Hell On The River

Several decades ago, I was lounging around in one of my favorite places on earth, a small gun shop. As with all wars, Vietnam had contributed its share of new varieties of weapons to the American gun culture. One of them was the SKS, antecedent of the AK47. The SKS wasn’t as popular because it had only a 10-shot magazine, but it was cheap. A customer examining one asked, “Is it loud?” The store owner, Jack Little, turned to a quiet man standing there and said, “I don’t know; how about it, Bob? Is it loud?”

The quiet fellow replied, “It’s the loudest sound in the world when it’s being fired at you from a riverbank.”

He had been a member of the Brown Water Navy. This is their story.

TIME TRAVEL: This post in Stars and Stripes is dated September 14, 1969. It’s a great overview of the Brown Water Navy at the time it was well-developed and still at war:
Speaking of the men who do this day in and day out, [Admiral] Zumwalt says, ‘They are tigers in every respect. Tales of their courage are legion. The episodes they have brought off are almost unbelievable.’ ”

These men come fresh from high school to set up night ambushes on a canal just half a mile from the Cambodian border. They come from drafting boards in air-conditioned offices to advise Vietnamese river assault and interdiction divisions at advance tactical support bases. They come from years of service on larger ships learning to fight a different type of war.”


Decades later, Brown Water Navy vets from Wisconsin tell their story in this all-too-brief but REAL 8-minute video:

For a while there, I think 75% of the people on the boats were killed or wounded. Everybody on my crew was wounded at least twice … the jungle was right up to the riverbanks, and that’s when Admiral Zumwalt ordered the use of Agent Orange. After they sprayed it, there was nothing alive …”

If there had been no Agent Orange, it is likely that the Vietcong would have slaughtered all or most of the sailors and their Army “cargo”. One of the bitter ironies of war.

30-minute docudrama containing real footage, narrated in part by the vets who were there. Excellent graphics that clearly illustrate the mission:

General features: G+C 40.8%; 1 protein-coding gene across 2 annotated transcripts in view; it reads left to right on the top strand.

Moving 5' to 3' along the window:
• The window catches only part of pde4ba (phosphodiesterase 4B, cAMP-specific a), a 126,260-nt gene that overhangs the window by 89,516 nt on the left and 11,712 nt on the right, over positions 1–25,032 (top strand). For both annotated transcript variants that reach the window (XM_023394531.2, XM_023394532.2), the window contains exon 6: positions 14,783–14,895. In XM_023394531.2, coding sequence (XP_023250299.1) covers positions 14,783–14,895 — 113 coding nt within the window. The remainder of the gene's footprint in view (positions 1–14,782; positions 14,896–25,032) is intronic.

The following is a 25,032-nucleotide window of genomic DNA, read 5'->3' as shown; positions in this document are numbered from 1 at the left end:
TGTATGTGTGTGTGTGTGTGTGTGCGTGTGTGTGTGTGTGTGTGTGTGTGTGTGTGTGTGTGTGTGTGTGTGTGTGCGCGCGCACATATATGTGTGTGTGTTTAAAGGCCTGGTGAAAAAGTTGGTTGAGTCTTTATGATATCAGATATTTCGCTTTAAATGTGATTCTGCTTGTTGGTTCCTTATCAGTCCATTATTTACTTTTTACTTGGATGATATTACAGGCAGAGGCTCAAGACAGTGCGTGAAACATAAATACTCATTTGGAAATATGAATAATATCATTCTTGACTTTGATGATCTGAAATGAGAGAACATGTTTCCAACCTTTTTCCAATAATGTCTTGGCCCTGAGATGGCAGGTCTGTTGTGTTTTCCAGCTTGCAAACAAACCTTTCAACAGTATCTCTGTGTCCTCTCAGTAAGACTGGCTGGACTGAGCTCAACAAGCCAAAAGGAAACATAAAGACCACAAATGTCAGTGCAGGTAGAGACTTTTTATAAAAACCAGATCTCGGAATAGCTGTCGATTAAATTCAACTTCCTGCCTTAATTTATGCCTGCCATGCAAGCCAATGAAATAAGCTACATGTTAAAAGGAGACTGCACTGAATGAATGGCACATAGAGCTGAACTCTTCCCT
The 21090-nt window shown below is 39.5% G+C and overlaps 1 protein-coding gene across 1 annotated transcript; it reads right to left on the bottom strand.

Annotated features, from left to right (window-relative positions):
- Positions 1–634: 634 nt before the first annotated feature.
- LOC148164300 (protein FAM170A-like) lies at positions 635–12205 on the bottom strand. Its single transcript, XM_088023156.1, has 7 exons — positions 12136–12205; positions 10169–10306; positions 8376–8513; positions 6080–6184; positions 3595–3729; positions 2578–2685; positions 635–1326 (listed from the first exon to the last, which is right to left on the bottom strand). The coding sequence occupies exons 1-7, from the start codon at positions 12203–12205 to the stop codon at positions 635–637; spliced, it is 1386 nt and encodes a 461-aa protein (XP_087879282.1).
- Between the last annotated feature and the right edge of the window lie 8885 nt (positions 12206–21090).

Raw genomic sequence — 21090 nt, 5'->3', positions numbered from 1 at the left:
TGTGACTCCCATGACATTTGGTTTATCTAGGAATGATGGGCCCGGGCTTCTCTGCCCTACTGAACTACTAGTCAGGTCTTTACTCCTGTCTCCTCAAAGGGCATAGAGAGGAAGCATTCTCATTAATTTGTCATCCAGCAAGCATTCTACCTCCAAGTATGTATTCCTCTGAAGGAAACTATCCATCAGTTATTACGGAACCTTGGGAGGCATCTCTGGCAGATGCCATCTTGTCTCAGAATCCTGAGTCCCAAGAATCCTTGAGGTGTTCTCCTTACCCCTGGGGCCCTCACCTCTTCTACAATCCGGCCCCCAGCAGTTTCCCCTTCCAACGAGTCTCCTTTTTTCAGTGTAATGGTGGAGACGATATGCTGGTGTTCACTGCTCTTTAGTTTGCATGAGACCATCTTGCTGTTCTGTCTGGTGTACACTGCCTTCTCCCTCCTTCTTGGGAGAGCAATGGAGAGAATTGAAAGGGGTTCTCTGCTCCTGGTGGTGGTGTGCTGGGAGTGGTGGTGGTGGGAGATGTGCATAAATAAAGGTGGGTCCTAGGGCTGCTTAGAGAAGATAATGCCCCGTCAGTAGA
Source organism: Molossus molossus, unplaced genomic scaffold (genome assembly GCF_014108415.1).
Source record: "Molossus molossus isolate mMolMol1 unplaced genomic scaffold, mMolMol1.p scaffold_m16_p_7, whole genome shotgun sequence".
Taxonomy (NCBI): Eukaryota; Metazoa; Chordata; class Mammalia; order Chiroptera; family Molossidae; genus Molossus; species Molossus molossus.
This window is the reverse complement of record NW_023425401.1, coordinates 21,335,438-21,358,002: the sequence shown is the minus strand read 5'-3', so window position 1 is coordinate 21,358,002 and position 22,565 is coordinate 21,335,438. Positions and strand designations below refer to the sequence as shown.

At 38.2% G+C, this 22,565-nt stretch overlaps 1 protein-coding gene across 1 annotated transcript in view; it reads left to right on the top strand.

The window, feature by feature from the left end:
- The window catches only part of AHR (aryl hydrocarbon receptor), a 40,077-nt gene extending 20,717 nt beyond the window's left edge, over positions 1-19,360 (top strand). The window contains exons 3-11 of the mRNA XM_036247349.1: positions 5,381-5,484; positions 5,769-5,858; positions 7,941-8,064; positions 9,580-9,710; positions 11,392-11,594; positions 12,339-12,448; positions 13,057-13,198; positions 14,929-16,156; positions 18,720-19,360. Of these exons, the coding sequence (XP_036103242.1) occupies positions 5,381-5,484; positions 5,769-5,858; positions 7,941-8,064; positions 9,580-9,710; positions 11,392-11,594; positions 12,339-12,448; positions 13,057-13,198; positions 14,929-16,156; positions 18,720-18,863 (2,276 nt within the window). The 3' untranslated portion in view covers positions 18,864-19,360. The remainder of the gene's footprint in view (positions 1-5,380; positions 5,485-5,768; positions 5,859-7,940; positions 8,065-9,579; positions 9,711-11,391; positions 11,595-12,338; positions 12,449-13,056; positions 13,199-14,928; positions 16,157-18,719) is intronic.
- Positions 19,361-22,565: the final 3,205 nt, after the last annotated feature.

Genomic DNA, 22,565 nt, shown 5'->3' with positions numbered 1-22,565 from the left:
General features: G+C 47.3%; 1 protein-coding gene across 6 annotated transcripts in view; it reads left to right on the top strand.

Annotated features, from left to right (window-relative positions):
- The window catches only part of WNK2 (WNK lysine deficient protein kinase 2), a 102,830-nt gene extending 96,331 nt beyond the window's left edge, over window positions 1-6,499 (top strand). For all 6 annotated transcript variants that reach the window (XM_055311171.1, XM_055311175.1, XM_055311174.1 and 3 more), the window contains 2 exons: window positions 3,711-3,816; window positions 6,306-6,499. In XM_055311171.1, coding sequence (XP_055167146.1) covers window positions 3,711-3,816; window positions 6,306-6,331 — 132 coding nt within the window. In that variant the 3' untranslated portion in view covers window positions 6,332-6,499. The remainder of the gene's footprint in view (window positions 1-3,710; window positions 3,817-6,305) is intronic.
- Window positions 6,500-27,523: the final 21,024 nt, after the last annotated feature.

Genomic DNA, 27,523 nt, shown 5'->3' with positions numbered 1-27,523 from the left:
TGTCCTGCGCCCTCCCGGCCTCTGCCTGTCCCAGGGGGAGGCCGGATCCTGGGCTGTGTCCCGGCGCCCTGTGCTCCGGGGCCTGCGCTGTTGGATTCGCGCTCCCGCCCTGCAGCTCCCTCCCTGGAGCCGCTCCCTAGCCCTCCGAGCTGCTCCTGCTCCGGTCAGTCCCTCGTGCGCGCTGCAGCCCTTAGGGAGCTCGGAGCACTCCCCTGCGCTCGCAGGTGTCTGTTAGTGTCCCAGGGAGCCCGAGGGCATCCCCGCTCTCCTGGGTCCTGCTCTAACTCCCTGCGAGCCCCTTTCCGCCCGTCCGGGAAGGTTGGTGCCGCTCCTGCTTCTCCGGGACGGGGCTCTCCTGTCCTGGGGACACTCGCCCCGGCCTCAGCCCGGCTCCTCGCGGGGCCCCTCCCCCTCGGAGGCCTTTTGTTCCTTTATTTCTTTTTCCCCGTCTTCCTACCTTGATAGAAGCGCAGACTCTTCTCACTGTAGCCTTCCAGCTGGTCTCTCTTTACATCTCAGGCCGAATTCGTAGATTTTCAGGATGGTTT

One Brown Water Navy veteran’s personal post, full of photos and comments:

***Do not miss this heartbreaking but ultimately triumphant story from a Vietnamese Brown Water Navy veteran: the US pullout in 1975:
The ideals of the Free World Community for Freedom and Democracy to all nations were limited to those who had the power to defend themselves against the Red Communists. When the time came, the weaker was the loser to the dictatorship because the Free World Community turned their back and refused to help due to their own interests … I was angry at that thought and was very upset with myself for having devoted my whole life for the ideals that I believed. Many times, I was almost killed in combat, at the sea, north of seventeenth parallels or in the jungles near the Viet Cong secret zones at Quang Nam Province. Last night, I defended my base until the last minute of the unwanted war. Now, in the dark cool night in the middle of the East Sea, I found the first lesson of the truth. Everything was politics and for national interests, not for ideals or freedom fighters at all. ”

THAT WAS NOT THE END OF HIS STORY! He was a lucky one.


To those who served in America’s Brown Water Navy: Your courage is far above the norm. Your honor will always shine bright. To those who still live, may God give you peace, and may you and all our warriors find assurance of His respect, and of His peace and eternal life beyond this life. In Jesus’ name, amen.

I couldn’t help that.

Thank you to ALL who have and still serve.  We are forever grateful.

Have a safe and blessed RED Friday all.

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